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Mary Tyler Moore

Actress

Mary Tyler Moore on her "oh, Rob!" catchphrase on The Dick Van Dyke Show

00:39

My grandfather once said, having watched me one entire afternoon, prancing and leaping and cavorting, 'this child will either end up on stage or in jail.' Fortunately, I took the easy route.

About this interview

Mary Tyler Moore always knew she'd have a career on stage, "I knew at a very early age what I wanted to do. Some people refer to it as indulging in my instincts and artistic bent. I call it just showing off, which was what I did from about three years of age on." In her Archive interview, Mary Tyler Moore discusses growing up in Brooklyn before moving with her family to Los Angeles. She chronicles her first TV job, as "Happy Hotpoint" on The Adventures of Ozzie and Harriet , which she began right after graduating high school, and discusses her time as a chorus dancer before choosing to pursue acting. After she revealed that she had played the unseen "Sam" on Richard Diamond, Private Detective, her career began to take off. She turned to comedy when Carl Reiner cast her as "Laura Petrie" in The Dick Van Dyke Show, and Moore discusses the show, as well as meeting her future husband Grant Tinker on the set. She then talks about her next series, The Mary Tyler Moore Show, the first of many series produced by MTM Productions. She speaks of her later series and her acclaimed work in the film Ordinary People, and on stage in Whose Life is it Anyway? Mary Tyler Moore was interviewed in New York City on October 23, 1997. Diane Werts conducted the two-hour interview.

My grandfather once said, having watched me one entire afternoon, prancing and leaping and cavorting, 'this child will either end up on stage or in jail.' Fortunately, I took the easy route.

Interview Highlights

Embedded thumbnail for Mary Tyler Moore on her "oh, Rob!" catchphrase on The Dick Van Dyke Show

Mary Tyler Moore on her "oh, Rob!" catchphrase on The Dick Van Dyke Show

Mary Tyler Moore on her "oh, Rob!" catchphrase on The Dick Van Dyke Show00:39
Embedded thumbnail for Dick Van Dyke Show, The

Mary Tyler Moore on The Dick Van Dyke Show episode "My Blonde-Haired Brunette" (airdate: October 10, 1961)

Dick Van Dyke Show, The01:47
Embedded thumbnail for Mary Tyler Moore on Lucille Ball giving her the greatest gift "she ever received in the business"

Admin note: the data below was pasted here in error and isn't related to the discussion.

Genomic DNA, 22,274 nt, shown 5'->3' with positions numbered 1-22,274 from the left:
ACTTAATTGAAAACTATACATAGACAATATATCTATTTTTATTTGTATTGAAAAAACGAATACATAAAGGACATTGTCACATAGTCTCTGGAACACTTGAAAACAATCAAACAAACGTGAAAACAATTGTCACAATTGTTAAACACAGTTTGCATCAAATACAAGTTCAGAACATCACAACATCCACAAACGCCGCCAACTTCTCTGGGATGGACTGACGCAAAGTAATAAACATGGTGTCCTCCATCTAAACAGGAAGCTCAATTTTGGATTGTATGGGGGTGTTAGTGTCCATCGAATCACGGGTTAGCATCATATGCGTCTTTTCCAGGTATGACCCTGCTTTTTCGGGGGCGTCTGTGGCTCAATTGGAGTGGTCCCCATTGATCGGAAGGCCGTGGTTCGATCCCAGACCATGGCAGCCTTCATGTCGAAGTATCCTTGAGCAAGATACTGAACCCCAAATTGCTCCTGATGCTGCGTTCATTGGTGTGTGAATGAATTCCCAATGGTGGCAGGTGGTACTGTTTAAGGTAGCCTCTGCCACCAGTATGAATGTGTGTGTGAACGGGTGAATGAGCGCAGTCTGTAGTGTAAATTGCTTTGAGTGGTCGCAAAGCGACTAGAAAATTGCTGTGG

Mary Tyler Moore on Lucille Ball giving her the greatest gift "she ever received in the business"

Mary Tyler Moore on Lucille Ball giving her the greatest gift "she ever received in the business" 01:15
Embedded thumbnail for Mary Tyler Moore on the character of Mary Richards, exemplified on "The Good-Time News" episode

Mary Tyler Moore on the character of Mary Richards, exemplified on "The Good-Time News" episode

Mary Tyler Moore on the character of Mary Richards, exemplified on "The Good-Time News" episode01:32
Embedded thumbnail for Mary Tyler Moore on The Mary Tyler Moore Show  episode "Chuckles Bites the Dust"

Mary Tyler Moore on The Mary Tyler Moore Show episode "Chuckles Bites the Dust"

Mary Tyler Moore on The Mary Tyler Moore Show episode "Chuckles Bites the Dust" 02:18
Embedded thumbnail for Mary Tyler Moore on tossing hat in the air for the opening of The Mary Tyler Moore Show

Mary Tyler Moore on tossing hat in the air for the opening of The Mary Tyler Moore Show

Mary Tyler Moore on tossing hat in the air for the opening of The Mary Tyler Moore Show00:45
Embedded thumbnail for Mary Tyler Moore on The Mary Tyler Moore  show finale, "The Last Show" (airdate: March 19, 1

Mary Tyler Moore on The Mary Tyler Moore show finale, "The Last Show" (airdate: March 19, 1

Mary Tyler Moore on The Mary Tyler Moore show finale, "The Last Show" (airdate: March 19, 102:53
Embedded thumbnail for Mary Tyler Moore on her work on the film Ordinary People

Mary Tyler Moore on her work on the film Ordinary People

Mary Tyler Moore on her work on the film Ordinary People02:14
Embedded thumbnail for Mary Tyler Moore on her Tony Award-winning Broadway role in Whose Life is it Anyway?

Mary Tyler Moore on her Tony Award-winning Broadway role in Whose Life is it Anyway?

Mary Tyler Moore on her Tony Award-winning Broadway role in Whose Life is it Anyway?01:52
Embedded thumbnail for Mary Tyler Moore on how she'd like to be remembered

Mary Tyler Moore on how she'd like to be remembered

Mary Tyler Moore on how she'd like to be remembered01:11

Related Content

From the Museum of Broadcast Communications Encyclopedia of Television:

Mary Tyler Moore's most enduring contributions to television are in two classic sitcoms, The Dick Van DykeShow (1961-66) and The Mary Tyler Moore Show (1970-77), although she has appeared in the medium in a variety of roles both before and after these series. Her first on-camera television work was as a dancer, and it was as "Happy Hotpoint," a singing and dancing home appliance, that she first caught the public eye. Her first regular series role as "Sam" the receptionist on Richard Diamond, Private Detective, was notable primarily because it featured only her dancer's legs and voice.

As Laura Petrie, the beautiful, talented and not-so-typical suburban housewife to comedy writer Rob (Dick Van Dyke) on The Dick Van Dyke Show, Moore earned critical praise (and Emmy Awards) as she laid the foundation for the wholesome but spunky identity that would mark her television career. Though she lacked their experience in television comedy, Moore was no mere "straight woman" to comedians Van Dyke, Carl Reiner, Morey Amsterdam and Rose Marie; she managed to stake out her own comic identity as a lovely and competent housewife who was frequently thrown a curve by her husband's unusual friends and career. Thanks to the show's explorations of the Petries' courtship (they met while he was in the military and she a USO dancer), Moore was able to display her talents as both dancer and singer, as well as comedic actress, on the show. While The Dick Van Dyke Show stopped production in 1966, it appeared in reruns on the CBS daytime lineup until 1969, keeping Moore's perky persona in the public eye as she sought film roles and stage work for the remainder of the decade.